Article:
This event threw the Hindus into a panic, and they began to give way. Rama Raya was conducted by the officer who commanded the artillery of Hussain Nizam to his Sultan, who immediately ordered his captive to be decapitated, and the head to be elevated on a long spear, so that it might be visible to the Hindu troops.
On seeing that their chief was dead, the Vijayanagar forces broke and fled "They were pursued by the allies with such successful slaughter that the river which ran near the field was dyed red with their blood. It is computed on the best authorities that above one hundred thousand infidels were slain in fight and during the pursuit."
The Mussulmans were thus completely victorious, and the Hindus fled towards the capital; but so great was the confusion that there was not the slightest attempt made to take up a new and defensive position amongst the hills surrounding the city, or even to defend the walls or the approaches. The rout was complete.
"The plunder was so great that every private man in the allied army became rich in gold, jewels, effects, tents, arms, horses, and slaves, as the sultans left every person in possession of what he had acquired, only taking elephants for their own use."
De Couto, describing the death of Rama Raya, states that Hussain Nizam Shah cut off his enemy's head with his own hand, exclaiming, "Now I am avenged of thee! Let God do what he will to me!" The Adil Shah, on the contrary, was greatly distressed at Rama Raya's death.
The story of this terrible disaster travelled apace to the city of Vijayanagar. The inhabitants, unconscious of danger, were living in utter ignorance that any serious reverse had taken place; for their leaders had marched out with countless numbers in their train, and had been full of confidence as to the result. Suddenly, however, came the bad news. The army was defeated; the chiefs slain; the troops in retreat. But still they did not grasp the magnitude of the reverse; on all previous occasions the enemy had been either driven back, or bought off with presents from the overstocked treasury of the kings. There was little fear, therefore, for the city itself. That surely was safe! But now came the dejected soldiers hurrying back from the fight, and amongst the foremost the panic-stricken princes of the royal house. Within a few hours these craven chiefs hastily left the palace, carrying with them all the treasures on which they could lay their hands. Five hundred and fifty elephants, laden with treasure in gold, diamonds, and precious stones valued at more than a hundred millions sterling, and carrying the state insignia and the celebrated jewelled throne of the kings, left the city under convoy of bodies of soldiers who remained true to the crown. King Sadasiva was carried off by his jailor, Tirumala, now sole regent since the death of his brothers; and in long line the royal family and their followers fled southward towards the fortress of Penukonda.
Then a panic seized the city. The truth became at last apparent. This was not a defeat merely, it was a cataclysm. All hope was gone. The myriad dwellers in the city were left defenceless. No retreat, no flight was possible except to a few, for the pack-oxen and carts had almost all followed the forces to the war, and they had not returned. Nothing could be done but to bury all treasures, to arm the younger men, and to wait. Next day the place became a prey to the robber tribes and jungle people of the neighbourhood. Hordes of Brinjaris, Lambadis, Kurubas, and the like, pounced down on the hapless city and looted the stores and shops, carrying off great quantities of riches. Couto states that there were six concerted attacks by these people during the day.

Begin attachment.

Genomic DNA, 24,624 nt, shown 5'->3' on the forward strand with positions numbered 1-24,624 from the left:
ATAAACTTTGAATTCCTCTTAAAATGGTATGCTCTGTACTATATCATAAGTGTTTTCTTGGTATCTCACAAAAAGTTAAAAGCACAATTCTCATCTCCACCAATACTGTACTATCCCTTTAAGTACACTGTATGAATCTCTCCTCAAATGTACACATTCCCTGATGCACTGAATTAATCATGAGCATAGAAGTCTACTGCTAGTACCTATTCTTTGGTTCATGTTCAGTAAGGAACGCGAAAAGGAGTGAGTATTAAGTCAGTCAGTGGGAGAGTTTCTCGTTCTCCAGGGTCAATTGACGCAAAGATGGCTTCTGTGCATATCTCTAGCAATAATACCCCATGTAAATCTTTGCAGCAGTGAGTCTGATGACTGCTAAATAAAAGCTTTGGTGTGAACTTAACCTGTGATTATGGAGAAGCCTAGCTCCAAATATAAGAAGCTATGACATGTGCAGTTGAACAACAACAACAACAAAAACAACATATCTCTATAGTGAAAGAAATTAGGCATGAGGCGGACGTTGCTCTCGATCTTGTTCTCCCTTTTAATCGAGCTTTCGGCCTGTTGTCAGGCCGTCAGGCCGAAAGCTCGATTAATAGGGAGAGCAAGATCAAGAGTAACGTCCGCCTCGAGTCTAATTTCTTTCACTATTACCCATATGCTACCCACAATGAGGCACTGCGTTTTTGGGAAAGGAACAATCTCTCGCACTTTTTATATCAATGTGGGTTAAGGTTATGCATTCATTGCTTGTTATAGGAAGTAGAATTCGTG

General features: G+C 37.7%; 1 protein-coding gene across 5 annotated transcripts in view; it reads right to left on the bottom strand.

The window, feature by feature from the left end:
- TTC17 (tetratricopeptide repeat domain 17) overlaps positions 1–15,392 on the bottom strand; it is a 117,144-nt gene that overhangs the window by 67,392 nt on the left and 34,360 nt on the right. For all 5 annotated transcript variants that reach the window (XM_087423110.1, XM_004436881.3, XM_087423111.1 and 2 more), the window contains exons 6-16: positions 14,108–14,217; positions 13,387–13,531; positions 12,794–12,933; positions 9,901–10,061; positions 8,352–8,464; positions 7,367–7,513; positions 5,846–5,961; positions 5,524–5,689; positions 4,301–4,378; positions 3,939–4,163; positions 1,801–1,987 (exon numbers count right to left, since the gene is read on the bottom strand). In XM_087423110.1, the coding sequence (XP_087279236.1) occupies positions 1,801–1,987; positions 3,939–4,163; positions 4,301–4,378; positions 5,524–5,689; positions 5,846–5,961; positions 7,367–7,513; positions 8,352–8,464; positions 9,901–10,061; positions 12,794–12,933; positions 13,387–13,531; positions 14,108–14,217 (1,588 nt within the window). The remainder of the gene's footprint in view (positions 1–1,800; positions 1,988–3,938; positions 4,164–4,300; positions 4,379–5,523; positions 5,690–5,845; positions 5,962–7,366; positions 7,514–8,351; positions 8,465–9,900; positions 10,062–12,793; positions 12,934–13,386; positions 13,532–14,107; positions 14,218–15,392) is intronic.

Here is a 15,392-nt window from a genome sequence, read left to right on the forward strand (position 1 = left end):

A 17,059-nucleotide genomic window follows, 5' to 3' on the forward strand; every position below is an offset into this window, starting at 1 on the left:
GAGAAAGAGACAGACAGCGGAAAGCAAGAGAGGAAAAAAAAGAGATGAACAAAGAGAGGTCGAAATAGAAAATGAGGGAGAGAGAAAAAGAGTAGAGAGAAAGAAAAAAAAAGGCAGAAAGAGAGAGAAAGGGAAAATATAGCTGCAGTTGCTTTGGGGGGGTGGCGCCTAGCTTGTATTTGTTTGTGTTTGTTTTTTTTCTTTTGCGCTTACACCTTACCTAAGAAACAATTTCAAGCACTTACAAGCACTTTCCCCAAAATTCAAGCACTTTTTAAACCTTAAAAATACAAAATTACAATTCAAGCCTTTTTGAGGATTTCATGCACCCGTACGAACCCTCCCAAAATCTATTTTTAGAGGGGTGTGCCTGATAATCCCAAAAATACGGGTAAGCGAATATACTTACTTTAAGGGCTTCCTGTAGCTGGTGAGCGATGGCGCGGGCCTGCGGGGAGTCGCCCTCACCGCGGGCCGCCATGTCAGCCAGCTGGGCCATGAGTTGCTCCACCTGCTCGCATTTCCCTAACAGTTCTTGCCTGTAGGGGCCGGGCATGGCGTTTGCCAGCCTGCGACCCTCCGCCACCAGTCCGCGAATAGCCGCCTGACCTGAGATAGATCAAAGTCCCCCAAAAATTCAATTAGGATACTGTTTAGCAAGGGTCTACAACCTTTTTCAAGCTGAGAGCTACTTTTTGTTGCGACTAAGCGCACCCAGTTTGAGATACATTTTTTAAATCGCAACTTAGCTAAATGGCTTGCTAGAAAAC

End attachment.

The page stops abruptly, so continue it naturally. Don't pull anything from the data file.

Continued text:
The third day saw the beginning of the end. The victorious Mussulmans had halted on the field of battle for rest and refreshment, but now they had reached the capital, and from that time forward for a space of five months Vijayanagar knew no rest. The enemy had come to destroy, and they carried out their object relentlessly. They slaughtered the people without mercy, broke down the temples and palaces; and wreaked such savage vengeance on the abode of the kings, that, with the exception of a few great stone-built temples and walls, nothing now remains but a heap of ruins to mark the spot where once the stately buildings stood. They demolished the statues, and even succeeded in breaking the limbs of the huge Narasimha monolith. Nothing seemed to escape them. They broke up the pavilions standing on the huge platform from which the kings used to watch the festivals, and overthrew all the carved work. They lit huge fires in the magnificently decorated buildings forming the temple of Vitthalasvami near the river, and smashed its exquisite stone sculptures. With fire and sword, with crowbars and axes, they carried on day after day their work of destruction. Never perhaps in the history of the world has such havoc been wrought, and wrought so suddenly, on so splendid a city; teeming with a wealthy and industrious population in the full plenitude of prosperity one day, and on the next seized, pillaged, and reduced to ruins, amid scenes of savage massacre and horrors beggaring description.